It’s entirely logical that low-cost miniature microcontrollers have fewer ‘legs’ than their bigger brothers and sisters – some-times too few. The author has given some consideration to how to economise on pins, making them do the work of several. It occurred that one could exploit the high-impedance feature of a tri-state output. In this way the signal produced by the high-impedance state could be used for example as a CS signal of two ICs or else as a RD/WR signal. All we need are two op-amps or comparators sharing a single operating voltage of 5 V and outputs capable of reaching full Low and High levels in 5-V operation (preferably types with rail-to-rail outputs).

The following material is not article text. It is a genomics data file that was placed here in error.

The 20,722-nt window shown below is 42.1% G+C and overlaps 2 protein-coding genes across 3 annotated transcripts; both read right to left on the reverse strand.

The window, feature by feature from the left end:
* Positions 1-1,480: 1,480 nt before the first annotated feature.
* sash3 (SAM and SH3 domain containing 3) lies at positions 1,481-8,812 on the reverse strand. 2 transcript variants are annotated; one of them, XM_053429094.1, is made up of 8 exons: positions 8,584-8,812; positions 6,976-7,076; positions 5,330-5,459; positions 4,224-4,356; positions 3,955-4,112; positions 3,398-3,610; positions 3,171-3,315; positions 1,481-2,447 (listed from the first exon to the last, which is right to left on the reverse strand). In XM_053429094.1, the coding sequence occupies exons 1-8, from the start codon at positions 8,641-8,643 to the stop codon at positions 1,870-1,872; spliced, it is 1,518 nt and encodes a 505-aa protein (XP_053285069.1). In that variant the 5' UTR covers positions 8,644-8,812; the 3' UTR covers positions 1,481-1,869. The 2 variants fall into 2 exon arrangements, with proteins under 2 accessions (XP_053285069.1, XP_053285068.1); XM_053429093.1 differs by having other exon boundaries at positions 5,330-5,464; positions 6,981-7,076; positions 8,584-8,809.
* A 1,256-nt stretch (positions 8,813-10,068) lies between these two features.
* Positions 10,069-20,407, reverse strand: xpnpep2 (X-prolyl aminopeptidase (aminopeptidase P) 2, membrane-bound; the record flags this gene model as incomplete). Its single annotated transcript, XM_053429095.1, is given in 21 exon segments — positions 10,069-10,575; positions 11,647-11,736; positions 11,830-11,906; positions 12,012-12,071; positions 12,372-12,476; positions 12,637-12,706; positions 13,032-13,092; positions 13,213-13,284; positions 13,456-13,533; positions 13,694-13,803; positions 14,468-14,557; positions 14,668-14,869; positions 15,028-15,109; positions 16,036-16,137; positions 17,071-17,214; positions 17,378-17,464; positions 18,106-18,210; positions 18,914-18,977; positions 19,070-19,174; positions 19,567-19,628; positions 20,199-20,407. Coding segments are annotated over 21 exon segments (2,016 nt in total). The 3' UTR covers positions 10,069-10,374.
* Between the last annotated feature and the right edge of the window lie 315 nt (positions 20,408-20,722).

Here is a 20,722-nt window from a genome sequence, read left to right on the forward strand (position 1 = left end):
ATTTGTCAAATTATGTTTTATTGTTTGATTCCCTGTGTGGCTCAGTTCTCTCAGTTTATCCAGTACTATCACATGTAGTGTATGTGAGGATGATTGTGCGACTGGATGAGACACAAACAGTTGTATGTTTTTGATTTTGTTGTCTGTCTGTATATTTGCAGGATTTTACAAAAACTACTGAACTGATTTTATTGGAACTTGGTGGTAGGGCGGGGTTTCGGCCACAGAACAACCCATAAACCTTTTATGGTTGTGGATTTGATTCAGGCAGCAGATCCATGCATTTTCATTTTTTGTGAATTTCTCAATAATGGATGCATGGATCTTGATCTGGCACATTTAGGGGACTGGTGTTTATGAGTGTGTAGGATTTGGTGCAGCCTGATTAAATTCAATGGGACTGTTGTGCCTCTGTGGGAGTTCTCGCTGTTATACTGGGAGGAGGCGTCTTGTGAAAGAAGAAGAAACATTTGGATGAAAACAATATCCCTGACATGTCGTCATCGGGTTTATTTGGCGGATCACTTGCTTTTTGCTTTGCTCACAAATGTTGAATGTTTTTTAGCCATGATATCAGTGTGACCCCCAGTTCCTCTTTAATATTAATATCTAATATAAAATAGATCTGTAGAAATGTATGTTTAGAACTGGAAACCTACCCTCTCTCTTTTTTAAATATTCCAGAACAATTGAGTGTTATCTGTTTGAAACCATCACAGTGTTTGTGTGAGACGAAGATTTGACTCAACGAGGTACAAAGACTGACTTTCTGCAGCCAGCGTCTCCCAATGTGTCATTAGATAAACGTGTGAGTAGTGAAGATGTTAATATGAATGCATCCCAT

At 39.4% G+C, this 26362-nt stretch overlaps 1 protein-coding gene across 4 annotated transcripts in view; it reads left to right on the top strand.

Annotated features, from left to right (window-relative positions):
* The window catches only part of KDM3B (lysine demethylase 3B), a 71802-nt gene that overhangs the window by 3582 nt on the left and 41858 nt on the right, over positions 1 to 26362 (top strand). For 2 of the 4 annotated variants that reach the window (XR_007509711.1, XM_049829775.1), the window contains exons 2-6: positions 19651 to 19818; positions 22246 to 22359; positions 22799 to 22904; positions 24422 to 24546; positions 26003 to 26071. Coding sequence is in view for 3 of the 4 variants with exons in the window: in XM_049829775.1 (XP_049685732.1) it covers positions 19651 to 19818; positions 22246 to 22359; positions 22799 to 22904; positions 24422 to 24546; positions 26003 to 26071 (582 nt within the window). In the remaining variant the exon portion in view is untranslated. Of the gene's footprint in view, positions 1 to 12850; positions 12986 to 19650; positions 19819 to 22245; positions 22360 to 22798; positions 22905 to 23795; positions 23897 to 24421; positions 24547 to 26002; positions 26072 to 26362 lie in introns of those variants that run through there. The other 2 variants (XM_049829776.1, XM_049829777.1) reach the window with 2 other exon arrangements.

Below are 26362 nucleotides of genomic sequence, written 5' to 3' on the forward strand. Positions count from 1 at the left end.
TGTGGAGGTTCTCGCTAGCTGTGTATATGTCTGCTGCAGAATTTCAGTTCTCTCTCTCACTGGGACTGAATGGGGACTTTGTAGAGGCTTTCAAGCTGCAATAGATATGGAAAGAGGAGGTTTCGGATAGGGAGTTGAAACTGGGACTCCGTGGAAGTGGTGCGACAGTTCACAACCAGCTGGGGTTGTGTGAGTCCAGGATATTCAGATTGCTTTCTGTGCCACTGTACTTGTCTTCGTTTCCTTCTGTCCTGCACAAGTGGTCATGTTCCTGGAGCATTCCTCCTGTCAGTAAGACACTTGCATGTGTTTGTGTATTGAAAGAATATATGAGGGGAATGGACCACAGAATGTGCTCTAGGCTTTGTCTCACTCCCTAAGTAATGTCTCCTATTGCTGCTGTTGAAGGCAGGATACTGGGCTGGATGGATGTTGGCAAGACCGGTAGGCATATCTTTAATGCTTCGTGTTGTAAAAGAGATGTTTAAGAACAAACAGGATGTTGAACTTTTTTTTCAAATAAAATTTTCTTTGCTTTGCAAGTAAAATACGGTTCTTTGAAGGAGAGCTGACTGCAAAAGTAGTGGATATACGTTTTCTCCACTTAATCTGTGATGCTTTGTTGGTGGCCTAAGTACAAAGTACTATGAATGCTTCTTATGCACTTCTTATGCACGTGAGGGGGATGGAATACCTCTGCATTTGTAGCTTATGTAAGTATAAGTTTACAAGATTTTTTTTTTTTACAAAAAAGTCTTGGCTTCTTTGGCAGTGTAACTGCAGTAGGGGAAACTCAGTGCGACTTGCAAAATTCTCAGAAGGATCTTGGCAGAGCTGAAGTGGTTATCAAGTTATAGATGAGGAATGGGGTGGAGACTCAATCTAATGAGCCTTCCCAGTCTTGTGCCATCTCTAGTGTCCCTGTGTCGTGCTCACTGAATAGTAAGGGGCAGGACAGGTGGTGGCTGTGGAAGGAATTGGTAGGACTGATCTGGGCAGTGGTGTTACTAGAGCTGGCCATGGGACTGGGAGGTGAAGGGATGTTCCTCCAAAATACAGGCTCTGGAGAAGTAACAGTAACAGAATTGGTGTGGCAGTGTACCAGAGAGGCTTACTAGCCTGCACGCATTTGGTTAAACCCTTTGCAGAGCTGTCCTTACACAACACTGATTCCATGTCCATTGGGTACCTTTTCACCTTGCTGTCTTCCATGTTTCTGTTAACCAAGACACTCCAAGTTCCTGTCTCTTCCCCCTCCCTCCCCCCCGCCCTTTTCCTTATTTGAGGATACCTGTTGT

Suitable examples to use are the LM393 or LM311. The resistances in the voltage dividers in this circuit are uniformly 10k. Consequently input A lies at half the operating voltage (2.5V), assuming nothing is connected to the input - or the microcontroller pin connected is at high impedance. The non-inverting input of IC1A lies at two-thirds and the inverting input of IC1B at one third of the operating voltage, so that in both cases the outputs are set at High state. If the microcontroller pin at input A becomes Low, the output of IC1B becomes Low and that of IC1A goes High. If A is High, everything is reversed.